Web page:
Ghetto Fabulous: Spending a day in a township business shack
By Linda Fekisi
The Journalist Intern, Linda Fekisi, spent a day with Mathebula and his team and reports on her experiences.
It’s a sunny day in Khayelitsha and I’m on Solomon Tsuku Steet at Site C outside a blue shack with fruit and vegetable paintings on the outside with the board ‘Ntyweyi’s Shoe Repaires’ that can be easily missed by passersby.
I’m here to see Mpho Mathebula, an artist who displays his work in a very unconventional way – from a fruit and vegetable shack. If I did not know better, I would have missed this location that is home to artworks befitting gallery exhibitions.
Limpopo born Mpho Mathebula is an artist who is a jack of all trades. Not only does he draw and create craft with beads but he also designs clothes and is also a shoe maker. He “breathes art” and says that it has been a part of him since his childhood days in the Gakgapane Bolobedu District, near Tzaneen.
Mathebula traces his love for the craft back to his days in Mohale Primary School when art spared him from getting into trouble. He recalls the events as if it happened yesterday.
“There was a day when our Principal asked us to do any arts and craft piece. Now this was given to us as homework and we were required to bring them to school the following day. I only remembered the following morning. As he was going around I quickly drew a bicycle. It blew everyone away. So, I walked away with first prize and did not get a hiding,” he said.
In Grade 8 the slow and quiet village life became a confinement for a teenage Mathebula, who ended up venturing into a bigger, more urban area to his village in Tzaneen. Pretty soon, he was living on the streets of Polokwane and in no time he moved to Johannesburg.
He spent his young adult life in centres which catered for children who live on the streets. It is here where his art created opportunities for him to be noticed and he gained confidence in his craft. Then his life took a dramatic turn. City life temptations and peer pressure changed the direction of his drama free life to a troubled teenage life. A series of events led him to find himself on the wrong side of the law.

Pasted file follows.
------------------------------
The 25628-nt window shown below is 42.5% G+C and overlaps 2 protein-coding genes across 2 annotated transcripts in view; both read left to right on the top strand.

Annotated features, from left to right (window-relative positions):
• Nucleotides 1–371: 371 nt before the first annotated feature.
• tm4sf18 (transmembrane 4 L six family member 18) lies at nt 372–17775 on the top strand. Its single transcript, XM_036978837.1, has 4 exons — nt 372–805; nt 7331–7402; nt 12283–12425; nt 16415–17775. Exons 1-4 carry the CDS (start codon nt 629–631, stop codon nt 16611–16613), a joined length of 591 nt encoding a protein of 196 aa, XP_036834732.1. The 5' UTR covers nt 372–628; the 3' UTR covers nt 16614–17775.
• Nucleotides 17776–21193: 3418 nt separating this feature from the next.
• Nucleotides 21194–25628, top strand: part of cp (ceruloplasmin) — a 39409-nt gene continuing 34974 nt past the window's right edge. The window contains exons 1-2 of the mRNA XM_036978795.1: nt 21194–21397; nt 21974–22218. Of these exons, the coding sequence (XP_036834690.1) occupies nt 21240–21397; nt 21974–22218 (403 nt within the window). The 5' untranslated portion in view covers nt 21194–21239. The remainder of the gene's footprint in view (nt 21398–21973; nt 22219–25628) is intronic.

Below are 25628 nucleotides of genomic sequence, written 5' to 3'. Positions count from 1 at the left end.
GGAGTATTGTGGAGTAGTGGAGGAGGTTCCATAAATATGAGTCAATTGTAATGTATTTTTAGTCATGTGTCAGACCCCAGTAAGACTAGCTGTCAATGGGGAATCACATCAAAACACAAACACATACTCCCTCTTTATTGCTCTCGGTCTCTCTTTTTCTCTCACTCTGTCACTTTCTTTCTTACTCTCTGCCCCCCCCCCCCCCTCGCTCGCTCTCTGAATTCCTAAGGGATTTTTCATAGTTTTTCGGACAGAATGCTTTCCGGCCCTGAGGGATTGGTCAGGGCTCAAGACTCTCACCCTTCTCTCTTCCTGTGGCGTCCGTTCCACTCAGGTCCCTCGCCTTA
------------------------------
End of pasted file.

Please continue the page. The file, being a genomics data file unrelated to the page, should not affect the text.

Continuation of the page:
Mathebula was firstly sentenced to 5 years in jail on charges of house breaking and his second term was ten months on accusations of assault.
It is in correctional centres where he got exposed to bead crafting and was offered the opportunity to harness and hone his talent. Shortly after his second release he left Johannesburg and moved to Cape Town in 2005.
“I just wanted to be far away from Joburg. When I got here, I was still homeless and I stayed on the streets. My luck turned and I managed to find expression with my art. The rest is history,” he said.
Mathebula has taken designer Bulelwa Moleleki under his wing and rents space in the shack from his business partner Monwabisi Ntyweyi.
During our conversation I take notice of a few customers who come in for the a variety of products offered in the shack – an elderly woman who was interested in the spinach, two six year olds who came with money short and others who saw the shoes on display and came in to see.
While the country faces a skyrocketing rise of unemployment, the trio share their expertise and work towards bringing the bacon home.
“Due to a shortage of employment, I just decided to take matters into my own hands instead of sitting at home. This establishment started off as a shoe repair joint but it soon evolved. Hopefully one day we will have proper infrastructure and electricity to push our business to greater heights,” Ntyweyi said.
Moleleki and Ntyweyi describe Mathebula as driven, creative, and a character that is “a busy body”.
Mathebula explained that his work is influenced by his passion for art, the need to share it with others and his mentor, Selvin November.
“When I touch things they turn to gold and this is why everyone I have ever produced art for has fallen in love with it,” he said.
I leave Ntyweyi’s Shoe Repaires hoping that more people could experience and be moved by the stories that have given life to the artworks hidden in this blue shack.
*At the time of the interview Mpho was based at Ntyweyi’s Shoe Repaires. He has since moved.